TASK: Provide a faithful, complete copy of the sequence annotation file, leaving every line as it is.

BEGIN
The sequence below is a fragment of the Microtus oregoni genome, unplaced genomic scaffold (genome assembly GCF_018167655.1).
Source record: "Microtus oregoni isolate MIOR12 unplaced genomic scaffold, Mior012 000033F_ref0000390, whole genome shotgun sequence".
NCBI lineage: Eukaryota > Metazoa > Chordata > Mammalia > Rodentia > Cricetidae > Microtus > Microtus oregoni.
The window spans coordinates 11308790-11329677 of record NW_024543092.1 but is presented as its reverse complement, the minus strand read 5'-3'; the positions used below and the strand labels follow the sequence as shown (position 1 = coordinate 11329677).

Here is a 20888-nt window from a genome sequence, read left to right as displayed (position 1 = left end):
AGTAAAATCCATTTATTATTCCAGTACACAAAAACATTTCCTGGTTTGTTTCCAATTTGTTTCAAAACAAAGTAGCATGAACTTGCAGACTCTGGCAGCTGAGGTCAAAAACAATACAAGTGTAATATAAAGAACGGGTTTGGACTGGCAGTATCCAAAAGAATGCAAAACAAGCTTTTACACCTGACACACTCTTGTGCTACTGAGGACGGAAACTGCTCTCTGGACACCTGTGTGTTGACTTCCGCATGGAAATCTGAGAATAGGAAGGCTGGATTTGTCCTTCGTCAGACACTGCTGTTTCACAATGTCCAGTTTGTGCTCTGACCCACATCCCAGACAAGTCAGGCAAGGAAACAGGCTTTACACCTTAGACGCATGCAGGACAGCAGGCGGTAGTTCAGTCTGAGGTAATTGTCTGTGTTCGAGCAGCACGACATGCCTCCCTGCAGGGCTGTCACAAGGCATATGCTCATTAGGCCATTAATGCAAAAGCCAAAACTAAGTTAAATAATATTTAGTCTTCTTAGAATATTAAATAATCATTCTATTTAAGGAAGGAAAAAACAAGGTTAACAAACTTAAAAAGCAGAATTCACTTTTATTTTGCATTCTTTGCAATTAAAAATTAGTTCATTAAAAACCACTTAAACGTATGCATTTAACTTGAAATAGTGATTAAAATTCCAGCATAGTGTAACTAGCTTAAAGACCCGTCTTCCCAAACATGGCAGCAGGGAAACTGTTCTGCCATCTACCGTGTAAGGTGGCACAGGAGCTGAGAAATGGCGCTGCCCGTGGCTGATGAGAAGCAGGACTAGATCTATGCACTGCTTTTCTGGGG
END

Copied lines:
The sequence below is a fragment of the Microtus oregoni genome, unplaced genomic scaffold (genome assembly GCF_018167655.1).
Source record: "Microtus oregoni isolate MIOR12 unplaced genomic scaffold, Mior012 000033F_ref0000390, whole genome shotgun sequence".
NCBI lineage: Eukaryota > Metazoa > Chordata > Mammalia > Rodentia > Cricetidae > Microtus > Microtus oregoni.
The window spans coordinates 11308790-11329677 of record NW_024543092.1 but is presented as its reverse complement, the minus strand read 5'-3'; the positions used below and the strand labels follow the sequence as shown (position 1 = coordinate 11329677).

Here is a 20888-nt window from a genome sequence, read left to right as displayed (position 1 = left end):
AGTAAAATCCATTTATTATTCCAGTACACAAAAACATTTCCTGGTTTGTTTCCAATTTGTTTCAAAACAAAGTAGCATGAACTTGCAGACTCTGGCAGCTGAGGTCAAAAACAATACAAGTGTAATATAAAGAACGGGTTTGGACTGGCAGTATCCAAAAGAATGCAAAACAAGCTTTTACACCTGACACACTCTTGTGCTACTGAGGACGGAAACTGCTCTCTGGACACCTGTGTGTTGACTTCCGCATGGAAATCTGAGAATAGGAAGGCTGGATTTGTCCTTCGTCAGACACTGCTGTTTCACAATGTCCAGTTTGTGCTCTGACCCACATCCCAGACAAGTCAGGCAAGGAAACAGGCTTTACACCTTAGACGCATGCAGGACAGCAGGCGGTAGTTCAGTCTGAGGTAATTGTCTGTGTTCGAGCAGCACGACATGCCTCCCTGCAGGGCTGTCACAAGGCATATGCTCATTAGGCCATTAATGCAAAAGCCAAAACTAAGTTAAATAATATTTAGTCTTCTTAGAATATTAAATAATCATTCTATTTAAGGAAGGAAAAAACAAGGTTAACAAACTTAAAAAGCAGAATTCACTTTTATTTTGCATTCTTTGCAATTAAAAATTAGTTCATTAAAAACCACTTAAACGTATGCATTTAACTTGAAATAGTGATTAAAATTCCAGCATAGTGTAACTAGCTTAAAGACCCGTCTTCCCAAACATGGCAGCAGGGAAACTGTTCTGCCATCTACCGTGTAAGGTGGCACAGGAGCTGAGAAATGGCGCTGCCCGTGGCTGATGAGAAGCAGGACTAGATCTATGCACTGCTTTTCTGGGG